Chances are, you know more history about distant destinations than your own city. Let’s be honest, for those who visit their city center on a regular basis, getting around is based on going from point A to point B in a timely manner, all while zigzagging around zombies who walk slowly, stop often, and take photos of absolutely everything, aka the tourists. Rarely do we pay close attention to our surroundings. Sure, you recognize some of the buildings, sculptures, and some of the numerous monuments. But do you know anything about them? My money is on the confused guy who got lost twenty minutes ago and still hasn’t managed to find his hotel. I’m sure he knows more about your city than you do…no offense.
I have traveled to quite a few places in my life and quite possibly, definitely, I was the one doing the frequent stopping, slow walking, and picture taking. However, I always wanted to know what it feels like to be a tourist in Chicago, the city I have called home for the past fourteen years. I wanted to clog Michigan Ave. and wait endless hours to stand on a see-through balcony 1,353 feet up in the air. I desperately wanted to visit the museums I have driven by many times, yet never stepped a foot in. Well folks, I can officially scratch that off my imaginary bucket list.
Accompanied by my friend Pola one day and my sister another, I grabbed my camera, I underdressed for the cold weather (because that’s what tourists do) and headed for the city. This time, there was no business to take care of, nor would I be visiting any of my hidden favorites. This time, the agenda included the Adler Planetarium, Field Museum, Shedd Aquarium, John Hancock observatory, and the famous, I still call it by its old name, Sears Tower. The experience was rather interesting. Like always, my camera was with me and below are some of the shots from the excursion. PLEASE SHARE AND COMMENT!
Looking north from Willis Tower. In view: The John Hancock (4th tallest in Chicago), Trump Tower (2nd tallest in Chicago), and many other architectural wonders. Come and see for yourself.
Looking south from the Willis Tower. Did you know…With its factories, steel mills and meat-packing plants, the South Side saw a sustained period of immigration which began around the 1840s and continued through World War II. Irish, Italian, Polish and Lithuanian immigrants, in particular, settled in neighborhoods adjacent to industrial zones.
Looking north-west from Willis Tower. To the right, the north branch of the Chicago river which continues far into the northern suburbs.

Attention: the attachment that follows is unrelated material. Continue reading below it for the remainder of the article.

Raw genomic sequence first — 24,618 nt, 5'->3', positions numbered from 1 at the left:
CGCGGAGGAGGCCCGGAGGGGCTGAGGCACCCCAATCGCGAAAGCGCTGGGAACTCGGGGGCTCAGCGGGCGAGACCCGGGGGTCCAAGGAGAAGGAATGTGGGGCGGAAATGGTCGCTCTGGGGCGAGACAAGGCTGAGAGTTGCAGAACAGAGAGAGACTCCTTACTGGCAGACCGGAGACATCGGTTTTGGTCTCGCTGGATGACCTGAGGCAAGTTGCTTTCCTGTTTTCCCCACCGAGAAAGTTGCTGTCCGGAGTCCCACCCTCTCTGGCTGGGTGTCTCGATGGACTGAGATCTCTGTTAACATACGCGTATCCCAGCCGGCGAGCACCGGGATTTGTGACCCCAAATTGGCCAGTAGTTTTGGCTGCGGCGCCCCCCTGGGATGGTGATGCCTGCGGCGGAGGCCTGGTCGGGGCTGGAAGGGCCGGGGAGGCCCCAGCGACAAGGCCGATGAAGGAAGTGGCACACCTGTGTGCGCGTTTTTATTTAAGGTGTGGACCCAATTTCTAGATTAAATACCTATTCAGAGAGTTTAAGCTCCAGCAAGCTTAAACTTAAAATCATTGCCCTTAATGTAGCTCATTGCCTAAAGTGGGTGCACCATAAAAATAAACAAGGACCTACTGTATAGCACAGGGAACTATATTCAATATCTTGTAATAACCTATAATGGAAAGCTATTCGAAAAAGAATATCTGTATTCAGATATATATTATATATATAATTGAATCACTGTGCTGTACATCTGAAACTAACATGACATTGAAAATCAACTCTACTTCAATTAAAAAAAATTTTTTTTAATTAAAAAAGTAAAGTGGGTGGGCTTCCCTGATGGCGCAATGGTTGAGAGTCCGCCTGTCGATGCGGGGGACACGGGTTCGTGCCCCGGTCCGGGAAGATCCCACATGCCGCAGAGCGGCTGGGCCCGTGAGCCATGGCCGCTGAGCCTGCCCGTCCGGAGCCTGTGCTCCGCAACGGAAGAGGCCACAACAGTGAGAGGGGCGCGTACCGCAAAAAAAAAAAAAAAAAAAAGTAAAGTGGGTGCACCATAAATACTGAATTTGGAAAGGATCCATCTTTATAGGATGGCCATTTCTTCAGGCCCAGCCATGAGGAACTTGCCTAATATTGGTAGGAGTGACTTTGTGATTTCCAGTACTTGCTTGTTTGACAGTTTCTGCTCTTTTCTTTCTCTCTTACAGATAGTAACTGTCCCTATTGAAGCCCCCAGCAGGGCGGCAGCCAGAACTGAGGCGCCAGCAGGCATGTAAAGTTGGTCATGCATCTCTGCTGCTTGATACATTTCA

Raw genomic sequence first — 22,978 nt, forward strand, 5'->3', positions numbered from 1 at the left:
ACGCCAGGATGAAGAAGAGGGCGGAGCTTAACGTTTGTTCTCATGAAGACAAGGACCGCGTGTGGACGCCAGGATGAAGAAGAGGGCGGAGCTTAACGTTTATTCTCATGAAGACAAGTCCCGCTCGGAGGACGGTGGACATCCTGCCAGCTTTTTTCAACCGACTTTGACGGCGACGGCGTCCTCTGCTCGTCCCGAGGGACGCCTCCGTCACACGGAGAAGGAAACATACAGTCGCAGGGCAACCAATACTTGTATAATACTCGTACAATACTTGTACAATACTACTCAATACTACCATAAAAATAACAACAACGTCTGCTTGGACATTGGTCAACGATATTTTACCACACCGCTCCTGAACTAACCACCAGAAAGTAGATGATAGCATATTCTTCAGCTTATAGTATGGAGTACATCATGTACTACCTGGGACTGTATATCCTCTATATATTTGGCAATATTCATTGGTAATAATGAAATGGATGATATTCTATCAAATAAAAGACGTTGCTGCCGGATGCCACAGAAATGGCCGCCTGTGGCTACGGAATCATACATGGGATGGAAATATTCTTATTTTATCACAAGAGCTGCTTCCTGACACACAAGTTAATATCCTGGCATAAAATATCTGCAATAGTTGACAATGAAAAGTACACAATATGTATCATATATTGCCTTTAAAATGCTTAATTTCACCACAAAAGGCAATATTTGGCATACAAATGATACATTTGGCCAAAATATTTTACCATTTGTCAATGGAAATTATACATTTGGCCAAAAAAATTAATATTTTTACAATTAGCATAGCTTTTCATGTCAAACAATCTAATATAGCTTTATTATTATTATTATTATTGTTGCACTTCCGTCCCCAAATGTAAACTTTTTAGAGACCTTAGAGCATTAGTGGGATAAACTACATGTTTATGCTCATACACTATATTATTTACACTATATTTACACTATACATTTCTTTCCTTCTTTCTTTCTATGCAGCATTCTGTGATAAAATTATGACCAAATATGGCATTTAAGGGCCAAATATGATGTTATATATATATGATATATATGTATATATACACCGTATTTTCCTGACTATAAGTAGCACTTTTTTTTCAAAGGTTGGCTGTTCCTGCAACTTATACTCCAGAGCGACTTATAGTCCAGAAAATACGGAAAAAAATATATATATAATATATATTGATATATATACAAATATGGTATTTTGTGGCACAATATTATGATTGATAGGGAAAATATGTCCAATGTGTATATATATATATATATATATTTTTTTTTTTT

Train tracks just south of Union Station. Union Station is a major railroad station which opened in 1925 in Chicago, when it replaced the station built in 1881. It is now the only intercity rail terminal in Chicago, as well as being the city’s primary terminal for commuter trains. The station stands on the west side of the Chicago River between West Adams Street and West Jackson Boulevard, just outside the Chicago Loop. Including approach and storage tracks, it is about nine and a half city blocks in size. Its facilities are mostly underground, buried almost entirely beneath streets and skyscrapers.
Looking down at South Wacker Dr. and Van Buren St. For visitors, Wacker Dr. can be a difficult road to understand. With south, north, east, and west addresses, finding your destination can get tricky. Not to mention driving. Its upper and lower level is problematic even for some locals.
Intersection of Wacker Dr. and Jackson Blvd at the base of the Willis tower.
Willis Tower (Sears Tower) at 1,451 foot high, it is the tallest building in Chicago. It took 2,000 workers 3 years to build the skyscraper. The average sway of the building is approximately 6 inches (152 millimeters) from true center, but the building is designed to sway up to 3 feet.
Al Capone shot glasses. America’s best known gangster and the single greatest symbol of the collapse of law and order in the United States during the 1920s Prohibition era. Capone had a leading role in the illegal activities that lent Chicago its reputation as a lawless city.
One of many amazing books about the history of Chicago — a great visual to how the city has aged.
Taking selfies to a new level. Photo taken in the elevator on the way to the Skydeck.